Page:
KINBURN – Dr. Bruce has been spending his summer mornings this year working the land and growing some produce all to test the feasibility of a project that rolls two important, life-lengthening habits into one fruitful endeavor.
Three of four times a week, depending on the phase the garden is, around 6 a.m. he hops on his bike and pedals the nearly 10 kilometres to his garden.
Just off Donald B. Munro Parkway, Dr. Bruce has a 2,000 square foot garden growing. He is using the Three Sisters method of gardening, growing corn, beans and squash, hauling all his water, and using absolutely no fertilizer, pesticides or herbicides.
“it’s a pilot for a fitness option for people who don’t like to work out,” Dr. Bruce told West Carleton Online very early July 31 morning while tending to his garden. “It’s purposeful, productive exercise. The messages are multiple: eat more plants and less meat; produce, store and distribute more food locally because 80 per cent of food Canadians consume is imported; fitness levels and dietary choices have a profound impact on the likelihood of having a chronic disease.”
The Three Sisters method dates back to the First People. It is a process where indigenous people would start with small mounds of earth and plant corn in the middle. They would surround the corn with beans that could use the corn stalks to grow. The mounds are then surrounded with squash plants which cover the garden soil with their broad leaves helping keep moisture trapped in the soil while preventing the growth of weeds.
Dr. Bruce chose the Three Sisters method of growing because of its simplicity and its effectiveness.
“When I started looking for a natural technique, this was probably the most efficient one,” he said. “First Nations people have the world’s most advanced methods of growing food without the use of mechanization, pesticides or herbicides. It’s quite feasible for one person to tend this garden.”
Nutritionally, Dr. Bruce says those three plants provide calories, starch, vitamins, fiber, “almost a complete set of amino acids,” and all can be stored for a significant amount of time.
“This whole idea started as a medical project,” Dr. Bruce said. “Physical activity and diet are huge determinants of heath. The whole purpose of this is to get some activity. My theory is most people aren’t exercising. It’s expensive to join a gym, people don’t have time and they don’t get anything out of it after they are done. At the end of this, you get a crop of vegetables. There are no machines involved, it’s all manual labour.”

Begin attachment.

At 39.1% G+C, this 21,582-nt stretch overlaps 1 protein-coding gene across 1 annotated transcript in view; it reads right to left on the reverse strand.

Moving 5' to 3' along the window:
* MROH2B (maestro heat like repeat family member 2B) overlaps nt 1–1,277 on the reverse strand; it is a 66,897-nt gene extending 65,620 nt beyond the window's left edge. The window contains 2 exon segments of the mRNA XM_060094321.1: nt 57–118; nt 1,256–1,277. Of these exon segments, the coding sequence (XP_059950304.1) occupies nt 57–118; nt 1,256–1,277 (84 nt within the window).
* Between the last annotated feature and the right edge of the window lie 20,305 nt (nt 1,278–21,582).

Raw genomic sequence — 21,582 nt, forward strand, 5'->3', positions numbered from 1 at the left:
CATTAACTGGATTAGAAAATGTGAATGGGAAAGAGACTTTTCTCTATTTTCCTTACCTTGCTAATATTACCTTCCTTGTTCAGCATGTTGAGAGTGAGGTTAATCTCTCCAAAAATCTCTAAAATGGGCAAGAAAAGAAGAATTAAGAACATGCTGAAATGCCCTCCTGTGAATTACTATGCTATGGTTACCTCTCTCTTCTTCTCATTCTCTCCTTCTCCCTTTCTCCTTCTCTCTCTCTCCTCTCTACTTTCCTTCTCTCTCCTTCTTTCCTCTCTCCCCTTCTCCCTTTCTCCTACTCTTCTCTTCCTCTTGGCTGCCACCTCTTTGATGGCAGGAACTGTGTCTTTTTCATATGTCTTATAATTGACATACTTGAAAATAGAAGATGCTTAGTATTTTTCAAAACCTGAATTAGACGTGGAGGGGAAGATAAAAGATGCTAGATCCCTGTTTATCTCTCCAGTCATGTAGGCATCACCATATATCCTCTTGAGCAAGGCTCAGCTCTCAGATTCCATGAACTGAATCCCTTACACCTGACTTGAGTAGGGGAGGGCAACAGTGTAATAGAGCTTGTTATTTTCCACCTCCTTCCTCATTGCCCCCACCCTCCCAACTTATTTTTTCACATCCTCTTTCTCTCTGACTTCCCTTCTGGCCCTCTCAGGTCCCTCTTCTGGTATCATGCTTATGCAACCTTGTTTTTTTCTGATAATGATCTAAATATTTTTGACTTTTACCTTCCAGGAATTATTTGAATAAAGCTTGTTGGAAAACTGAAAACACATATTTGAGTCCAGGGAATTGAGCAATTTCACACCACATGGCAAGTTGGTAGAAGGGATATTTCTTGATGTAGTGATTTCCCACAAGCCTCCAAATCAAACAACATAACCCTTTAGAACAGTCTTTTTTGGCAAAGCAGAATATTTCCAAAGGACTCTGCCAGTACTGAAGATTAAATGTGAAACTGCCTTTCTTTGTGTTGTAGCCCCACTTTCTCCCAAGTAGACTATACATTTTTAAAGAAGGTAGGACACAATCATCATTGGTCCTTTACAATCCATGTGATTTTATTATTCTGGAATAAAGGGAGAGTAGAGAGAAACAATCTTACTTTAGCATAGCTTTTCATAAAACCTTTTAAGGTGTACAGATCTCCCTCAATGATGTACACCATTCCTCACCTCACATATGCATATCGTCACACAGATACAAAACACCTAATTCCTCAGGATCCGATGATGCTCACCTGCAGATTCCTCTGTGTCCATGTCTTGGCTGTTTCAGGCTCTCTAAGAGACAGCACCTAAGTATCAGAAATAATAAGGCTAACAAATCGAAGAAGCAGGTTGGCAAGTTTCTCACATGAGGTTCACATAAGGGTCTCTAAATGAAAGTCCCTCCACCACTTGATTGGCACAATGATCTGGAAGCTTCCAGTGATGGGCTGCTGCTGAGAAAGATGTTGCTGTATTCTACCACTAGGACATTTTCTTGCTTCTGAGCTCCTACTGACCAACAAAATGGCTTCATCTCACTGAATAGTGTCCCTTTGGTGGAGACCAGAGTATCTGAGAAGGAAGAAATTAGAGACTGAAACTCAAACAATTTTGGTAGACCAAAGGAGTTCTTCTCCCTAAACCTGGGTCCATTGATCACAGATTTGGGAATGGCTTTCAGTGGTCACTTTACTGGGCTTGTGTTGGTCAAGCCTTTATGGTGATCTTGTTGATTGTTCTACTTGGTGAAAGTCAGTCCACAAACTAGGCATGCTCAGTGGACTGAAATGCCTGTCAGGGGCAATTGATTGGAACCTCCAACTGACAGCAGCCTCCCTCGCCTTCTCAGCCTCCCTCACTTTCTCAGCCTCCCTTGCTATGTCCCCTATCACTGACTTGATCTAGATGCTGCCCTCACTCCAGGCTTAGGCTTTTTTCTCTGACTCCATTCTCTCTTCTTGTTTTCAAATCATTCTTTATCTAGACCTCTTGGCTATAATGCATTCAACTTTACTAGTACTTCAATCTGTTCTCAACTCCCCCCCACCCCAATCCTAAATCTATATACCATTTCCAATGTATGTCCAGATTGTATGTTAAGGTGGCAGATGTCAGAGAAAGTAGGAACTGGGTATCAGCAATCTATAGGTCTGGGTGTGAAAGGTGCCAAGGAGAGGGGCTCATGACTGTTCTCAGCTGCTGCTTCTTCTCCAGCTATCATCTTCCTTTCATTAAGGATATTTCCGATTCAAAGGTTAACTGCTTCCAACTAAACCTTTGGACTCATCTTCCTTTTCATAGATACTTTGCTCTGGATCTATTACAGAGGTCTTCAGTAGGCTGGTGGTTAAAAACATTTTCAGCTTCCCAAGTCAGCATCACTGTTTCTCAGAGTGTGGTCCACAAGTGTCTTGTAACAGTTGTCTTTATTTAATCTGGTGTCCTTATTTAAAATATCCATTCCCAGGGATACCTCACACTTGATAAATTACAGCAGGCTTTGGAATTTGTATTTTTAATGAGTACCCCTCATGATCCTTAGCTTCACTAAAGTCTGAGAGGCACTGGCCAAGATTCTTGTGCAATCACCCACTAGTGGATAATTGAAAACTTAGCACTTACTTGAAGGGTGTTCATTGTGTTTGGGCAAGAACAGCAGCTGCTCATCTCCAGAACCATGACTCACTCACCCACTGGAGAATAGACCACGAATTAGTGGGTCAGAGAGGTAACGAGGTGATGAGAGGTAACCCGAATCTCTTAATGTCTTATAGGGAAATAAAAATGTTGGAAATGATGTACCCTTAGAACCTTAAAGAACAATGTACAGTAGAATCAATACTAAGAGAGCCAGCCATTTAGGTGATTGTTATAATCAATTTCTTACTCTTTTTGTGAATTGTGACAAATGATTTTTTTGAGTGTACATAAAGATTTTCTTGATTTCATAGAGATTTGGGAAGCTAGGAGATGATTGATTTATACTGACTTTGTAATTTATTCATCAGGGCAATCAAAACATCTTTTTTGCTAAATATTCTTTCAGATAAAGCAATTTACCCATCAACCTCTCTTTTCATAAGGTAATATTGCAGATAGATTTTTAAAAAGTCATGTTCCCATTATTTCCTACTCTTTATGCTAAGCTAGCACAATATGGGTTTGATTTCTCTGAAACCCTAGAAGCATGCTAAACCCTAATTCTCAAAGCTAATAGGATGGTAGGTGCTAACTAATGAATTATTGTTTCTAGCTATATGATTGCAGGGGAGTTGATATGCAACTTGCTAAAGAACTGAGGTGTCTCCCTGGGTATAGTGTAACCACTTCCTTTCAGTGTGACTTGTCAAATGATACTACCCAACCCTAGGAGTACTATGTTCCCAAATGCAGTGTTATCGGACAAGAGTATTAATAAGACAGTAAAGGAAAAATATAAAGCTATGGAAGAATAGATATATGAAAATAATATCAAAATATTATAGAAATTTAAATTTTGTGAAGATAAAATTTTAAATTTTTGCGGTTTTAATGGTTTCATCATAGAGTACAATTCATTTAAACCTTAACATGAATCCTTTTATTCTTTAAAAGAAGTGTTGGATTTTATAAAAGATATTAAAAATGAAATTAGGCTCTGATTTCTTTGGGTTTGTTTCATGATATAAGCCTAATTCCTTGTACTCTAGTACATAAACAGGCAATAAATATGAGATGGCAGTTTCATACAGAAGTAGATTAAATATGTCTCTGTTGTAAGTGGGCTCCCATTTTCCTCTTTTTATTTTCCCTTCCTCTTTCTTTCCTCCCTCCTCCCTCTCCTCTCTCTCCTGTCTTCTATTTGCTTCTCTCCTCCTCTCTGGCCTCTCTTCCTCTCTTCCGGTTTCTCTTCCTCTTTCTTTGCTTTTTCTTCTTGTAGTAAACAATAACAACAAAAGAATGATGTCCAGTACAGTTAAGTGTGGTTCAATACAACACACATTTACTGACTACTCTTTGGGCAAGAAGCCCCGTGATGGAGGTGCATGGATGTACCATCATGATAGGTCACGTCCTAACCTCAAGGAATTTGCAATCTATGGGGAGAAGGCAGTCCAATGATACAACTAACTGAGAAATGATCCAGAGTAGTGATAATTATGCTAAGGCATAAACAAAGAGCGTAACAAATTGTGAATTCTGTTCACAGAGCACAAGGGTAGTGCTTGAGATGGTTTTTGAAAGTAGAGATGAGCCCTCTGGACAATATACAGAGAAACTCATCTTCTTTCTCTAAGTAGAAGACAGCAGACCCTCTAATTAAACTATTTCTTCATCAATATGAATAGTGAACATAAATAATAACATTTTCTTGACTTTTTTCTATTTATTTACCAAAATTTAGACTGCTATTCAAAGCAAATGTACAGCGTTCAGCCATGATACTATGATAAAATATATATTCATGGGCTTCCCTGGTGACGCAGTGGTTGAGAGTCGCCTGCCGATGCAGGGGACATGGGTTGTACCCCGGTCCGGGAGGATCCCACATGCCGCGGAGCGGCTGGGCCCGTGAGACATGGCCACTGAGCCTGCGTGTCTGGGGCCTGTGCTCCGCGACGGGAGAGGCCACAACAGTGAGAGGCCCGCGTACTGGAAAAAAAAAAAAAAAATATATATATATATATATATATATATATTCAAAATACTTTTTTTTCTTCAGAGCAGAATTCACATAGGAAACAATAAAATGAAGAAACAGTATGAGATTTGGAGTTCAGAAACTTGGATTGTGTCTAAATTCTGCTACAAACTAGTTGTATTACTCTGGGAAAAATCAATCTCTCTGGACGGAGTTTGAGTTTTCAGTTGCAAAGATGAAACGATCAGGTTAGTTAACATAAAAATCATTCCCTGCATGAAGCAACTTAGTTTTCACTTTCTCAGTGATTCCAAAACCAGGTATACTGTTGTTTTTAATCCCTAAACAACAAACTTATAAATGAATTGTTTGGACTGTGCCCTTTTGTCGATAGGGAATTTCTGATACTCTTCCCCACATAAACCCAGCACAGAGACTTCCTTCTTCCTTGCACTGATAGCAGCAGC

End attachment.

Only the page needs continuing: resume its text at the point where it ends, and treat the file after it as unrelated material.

Dr. Bruce says he is unsure if he as lost any weight, but he is positive he is gaining muscle from his gardening project and his fitness level has increased.
“My routine is to get up before 6 a.m.; hop on my bike for 9.5 kms; work for an hour, bike home and have breakfast,” he said.
Dr. Bruce hopes he can continue to expand the project and bring some volunteers in. At the end of the season he and the volunteers would divide up the produce with 1/3 going to the gardeners; 1/3 going to market to cover garden expenses; and 1/3 of the produce donated to the area food bank.
“There are many plots of land, even in the city, that are right now just growing weeds that can easily grow food,” he said. “It’s quite risky the way we eat now. Highly processed food our grandmothers wouldn’t recognize. Our bodies haven’t evolved fast enough to process it properly. We also eat way too much meat.”
Dr. Bruce says he’s currently pulling together some “delicious recipes” focused on the produce from his garden.
In the end, he expects an increase of 10 per cent of the population being fit (it currently stands at about 20 per cent) would be enough to make a significant reduction to stresses currently being placed on the health system.
“We’re always going to need hospitals, but the volume will go down,” Dr. Bruce said. “We spend roughly $55 billion per year for healthcare. Hospitals and drugs make up 50 per cent of that cost. I think more of that needs to be spent on prevention and promotion of good health.”